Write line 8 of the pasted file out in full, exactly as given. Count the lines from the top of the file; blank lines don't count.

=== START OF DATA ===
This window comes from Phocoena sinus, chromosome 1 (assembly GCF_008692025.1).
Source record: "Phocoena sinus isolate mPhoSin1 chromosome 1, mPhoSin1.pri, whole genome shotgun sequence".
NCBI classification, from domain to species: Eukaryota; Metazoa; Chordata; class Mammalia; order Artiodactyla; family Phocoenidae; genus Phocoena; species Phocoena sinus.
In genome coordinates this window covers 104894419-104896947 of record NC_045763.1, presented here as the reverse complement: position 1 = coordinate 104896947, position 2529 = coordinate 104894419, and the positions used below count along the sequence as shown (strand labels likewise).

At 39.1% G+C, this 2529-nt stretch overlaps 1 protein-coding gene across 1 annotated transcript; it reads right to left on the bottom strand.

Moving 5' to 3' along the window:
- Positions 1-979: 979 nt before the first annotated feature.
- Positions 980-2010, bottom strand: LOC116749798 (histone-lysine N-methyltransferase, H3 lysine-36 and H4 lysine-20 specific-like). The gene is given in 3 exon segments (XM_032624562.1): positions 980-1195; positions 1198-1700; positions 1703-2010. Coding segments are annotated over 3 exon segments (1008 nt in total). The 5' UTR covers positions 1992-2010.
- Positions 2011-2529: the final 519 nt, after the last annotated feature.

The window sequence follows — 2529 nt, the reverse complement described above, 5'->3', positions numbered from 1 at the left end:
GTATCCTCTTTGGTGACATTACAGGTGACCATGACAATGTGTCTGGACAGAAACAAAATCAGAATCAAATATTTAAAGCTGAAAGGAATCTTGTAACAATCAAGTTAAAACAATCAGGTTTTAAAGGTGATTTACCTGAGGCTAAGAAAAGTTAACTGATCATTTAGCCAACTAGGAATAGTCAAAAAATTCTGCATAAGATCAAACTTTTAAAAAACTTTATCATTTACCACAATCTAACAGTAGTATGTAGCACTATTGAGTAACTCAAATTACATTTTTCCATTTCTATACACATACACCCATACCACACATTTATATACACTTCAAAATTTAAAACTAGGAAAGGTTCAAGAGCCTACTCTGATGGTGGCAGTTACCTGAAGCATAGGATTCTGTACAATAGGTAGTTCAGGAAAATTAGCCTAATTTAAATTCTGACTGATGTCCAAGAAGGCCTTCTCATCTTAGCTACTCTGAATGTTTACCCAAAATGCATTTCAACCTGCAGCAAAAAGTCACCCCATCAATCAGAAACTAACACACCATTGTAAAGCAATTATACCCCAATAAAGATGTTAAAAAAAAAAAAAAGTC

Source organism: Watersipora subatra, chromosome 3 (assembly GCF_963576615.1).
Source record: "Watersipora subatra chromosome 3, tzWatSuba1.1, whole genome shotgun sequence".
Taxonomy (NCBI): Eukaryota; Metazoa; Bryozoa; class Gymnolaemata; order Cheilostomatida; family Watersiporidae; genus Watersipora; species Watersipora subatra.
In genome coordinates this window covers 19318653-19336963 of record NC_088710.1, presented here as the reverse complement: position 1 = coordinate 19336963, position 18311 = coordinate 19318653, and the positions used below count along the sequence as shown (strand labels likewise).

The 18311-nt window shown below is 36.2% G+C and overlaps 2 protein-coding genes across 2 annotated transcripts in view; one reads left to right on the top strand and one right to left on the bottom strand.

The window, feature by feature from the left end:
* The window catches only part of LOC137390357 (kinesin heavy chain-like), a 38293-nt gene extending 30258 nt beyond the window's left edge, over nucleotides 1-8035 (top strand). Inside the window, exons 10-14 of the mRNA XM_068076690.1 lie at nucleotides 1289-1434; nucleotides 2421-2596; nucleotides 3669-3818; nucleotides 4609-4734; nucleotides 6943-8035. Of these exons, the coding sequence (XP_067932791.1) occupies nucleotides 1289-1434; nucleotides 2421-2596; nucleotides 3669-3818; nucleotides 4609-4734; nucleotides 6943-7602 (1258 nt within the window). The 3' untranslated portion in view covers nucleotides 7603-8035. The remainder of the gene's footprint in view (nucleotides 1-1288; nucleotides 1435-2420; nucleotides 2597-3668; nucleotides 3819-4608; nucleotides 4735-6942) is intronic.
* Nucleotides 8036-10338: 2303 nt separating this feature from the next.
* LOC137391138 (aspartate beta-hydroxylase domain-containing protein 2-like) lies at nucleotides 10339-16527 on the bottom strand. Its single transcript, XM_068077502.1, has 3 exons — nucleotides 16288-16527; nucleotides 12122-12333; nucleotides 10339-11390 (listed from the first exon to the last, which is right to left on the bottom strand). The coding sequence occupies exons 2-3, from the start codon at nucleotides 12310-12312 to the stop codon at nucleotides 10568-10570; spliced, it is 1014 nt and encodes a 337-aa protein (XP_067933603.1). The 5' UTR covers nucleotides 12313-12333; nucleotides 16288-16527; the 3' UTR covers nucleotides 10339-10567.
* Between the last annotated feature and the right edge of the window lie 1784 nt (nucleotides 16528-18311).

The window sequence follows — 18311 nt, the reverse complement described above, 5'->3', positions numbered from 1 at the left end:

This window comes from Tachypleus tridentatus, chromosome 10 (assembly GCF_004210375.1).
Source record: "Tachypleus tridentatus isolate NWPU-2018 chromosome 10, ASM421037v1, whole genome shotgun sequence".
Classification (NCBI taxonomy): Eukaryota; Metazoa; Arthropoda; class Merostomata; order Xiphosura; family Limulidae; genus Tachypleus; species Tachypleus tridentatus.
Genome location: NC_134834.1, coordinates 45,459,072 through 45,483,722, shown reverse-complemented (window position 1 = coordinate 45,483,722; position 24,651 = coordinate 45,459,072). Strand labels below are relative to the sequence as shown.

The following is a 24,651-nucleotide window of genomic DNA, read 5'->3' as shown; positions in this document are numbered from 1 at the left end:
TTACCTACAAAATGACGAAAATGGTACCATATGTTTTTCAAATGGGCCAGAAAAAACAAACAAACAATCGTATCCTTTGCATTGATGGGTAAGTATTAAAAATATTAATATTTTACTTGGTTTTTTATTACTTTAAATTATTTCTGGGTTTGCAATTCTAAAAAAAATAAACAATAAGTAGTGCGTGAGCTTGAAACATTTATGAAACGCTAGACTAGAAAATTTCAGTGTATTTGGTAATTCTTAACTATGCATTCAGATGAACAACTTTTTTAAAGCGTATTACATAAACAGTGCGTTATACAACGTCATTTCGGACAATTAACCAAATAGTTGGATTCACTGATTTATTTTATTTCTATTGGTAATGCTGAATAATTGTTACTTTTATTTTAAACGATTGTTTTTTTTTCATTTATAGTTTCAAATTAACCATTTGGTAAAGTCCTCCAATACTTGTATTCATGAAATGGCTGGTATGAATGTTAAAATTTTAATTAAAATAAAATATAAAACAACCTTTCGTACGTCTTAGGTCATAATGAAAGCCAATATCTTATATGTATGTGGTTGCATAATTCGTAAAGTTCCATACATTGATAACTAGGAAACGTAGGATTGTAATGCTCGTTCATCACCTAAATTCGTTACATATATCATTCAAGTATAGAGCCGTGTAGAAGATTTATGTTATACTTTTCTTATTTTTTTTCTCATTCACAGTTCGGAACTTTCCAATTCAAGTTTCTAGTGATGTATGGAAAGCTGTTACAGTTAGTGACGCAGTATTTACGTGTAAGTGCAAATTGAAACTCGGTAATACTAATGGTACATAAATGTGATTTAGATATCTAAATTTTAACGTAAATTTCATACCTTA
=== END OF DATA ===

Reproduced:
- Positions 980-2010, bottom strand: LOC116749798 (histone-lysine N-methyltransferase, H3 lysine-36 and H4 lysine-20 specific-like). The gene is given in 3 exon segments (XM_032624562.1): positions 980-1195; positions 1198-1700; positions 1703-2010. Coding segments are annotated over 3 exon segments (1008 nt in total). The 5' UTR covers positions 1992-2010.